I recently finished Jane McGonigal’s “Reality is Broken”- a book which discusses game design, improving lives, and changing the world. Sound grand? Yes, but McGonigal presents a strong argument. Far from being the downfall of a generation, the writer argues that video games are enabling collaboration on a scale previously unseen, and that through this form epic (to use the book’s terminology) worldwide positive change will be enabled. Though at times lingering too long on games designed by the author (I think the book would have benefited from more variety), overall it was certainly a gripping (and I don’t use that word very often) and insightful read that I would highly recommend.
I don’t want to give too much of the book away, but will wet your appetite with some of the intriguing facts discussed in the book and finish with an overview from the author herself (from a TED talk):
Did you know…
Lydians: The inhabitants of Lydia, who spent 18 years playing dice games to get through a famine (they would only eat every other day, and occupy themselves with games when not eating).
Fiero: The name for the emotion expressed when you throw your arms up in the air in celebration- usually when winning a game. (An Italian word, but we don’t really have a word for it in English.)
Bringing games to school: There is a school in New York whose entire setup (including the curriculum and extracurricular activities) is game-based. It’s called “Quest to Learn” and it sounds awesome.
Hacking: The term has its origins in the 1950s, when MIT students defined it as ‘creatively tinkering with technology.’
Crowdsourcing: Coined by the technology journalist Jeff Howe in 2006. It amazes me that it was as late as 2006 given its huge prominence (as a word) today.
Duck island: The Guardian’s Investigate Your MP’s Expenses was the world’s first massively multiplayer investigative journalism project. According to the website there are still 234,344 documents to review…
Gadgetry: Africans are ingenious in using what they have to create gadgets- or “hacks.” A selection of them can be seen here http://www.afrigadget.com/.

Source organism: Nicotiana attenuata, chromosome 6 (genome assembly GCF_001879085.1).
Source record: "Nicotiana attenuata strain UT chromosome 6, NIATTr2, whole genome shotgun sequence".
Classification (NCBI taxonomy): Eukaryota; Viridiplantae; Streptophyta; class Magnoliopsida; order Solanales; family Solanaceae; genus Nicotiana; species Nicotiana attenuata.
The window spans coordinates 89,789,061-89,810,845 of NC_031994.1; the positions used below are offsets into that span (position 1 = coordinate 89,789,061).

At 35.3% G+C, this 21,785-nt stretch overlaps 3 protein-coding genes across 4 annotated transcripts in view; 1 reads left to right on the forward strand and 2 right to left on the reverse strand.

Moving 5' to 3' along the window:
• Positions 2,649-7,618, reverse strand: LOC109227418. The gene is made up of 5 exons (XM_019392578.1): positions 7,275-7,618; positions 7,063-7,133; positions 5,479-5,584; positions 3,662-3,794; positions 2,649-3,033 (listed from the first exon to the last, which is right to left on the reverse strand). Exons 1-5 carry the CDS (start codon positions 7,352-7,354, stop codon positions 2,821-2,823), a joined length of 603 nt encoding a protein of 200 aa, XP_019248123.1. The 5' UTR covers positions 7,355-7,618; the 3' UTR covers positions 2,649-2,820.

Wikipedia: it’s estimated that Wikipedia represents the accumulation of 100 million hours of human thought, which is the equivalent of persuading 10,000 people to dedicate five full-time work years to the project.
– On Wikia, there are more than a million articles on ten thousand distinct wikis- each wiki for a different game.
Epic Win: Defined (on Urban Dictionary) as:
1. An unexpected victory from an underdog
2. Something fantastic that has worked out unbelievably well
3. The greatest possible way for man to succeed at anything
4. An expression of happiness and/ or awe at a highly favourable (and often improbable) event that has taken place: “Alright! Epic win!”
Misspent youth: By the age of 21, the average young American has spent somewhere between 2 and 3 thousand hours reading books- and more than 10,000 hours playing computer and video games.
… or Superstar experts? By the age of 20 the top performers in any given field (from violin maestros to hockey players to Bill Gates) had each accumulated at least 10,000 hours of practice at the one thing that eventually made them superstars. What have you spent 10,000 hours doing? (There’s more on this in the TED presentation below.)
Magic number: 1000 players seems to be a critical threshold to allow for an online game to get interesting- to ensure enough diversity among players, to have enough participants to tackle missions on an epic scale, and to produce enough chaotic interaction to generate complex and surprising results.
And now, that TED talk…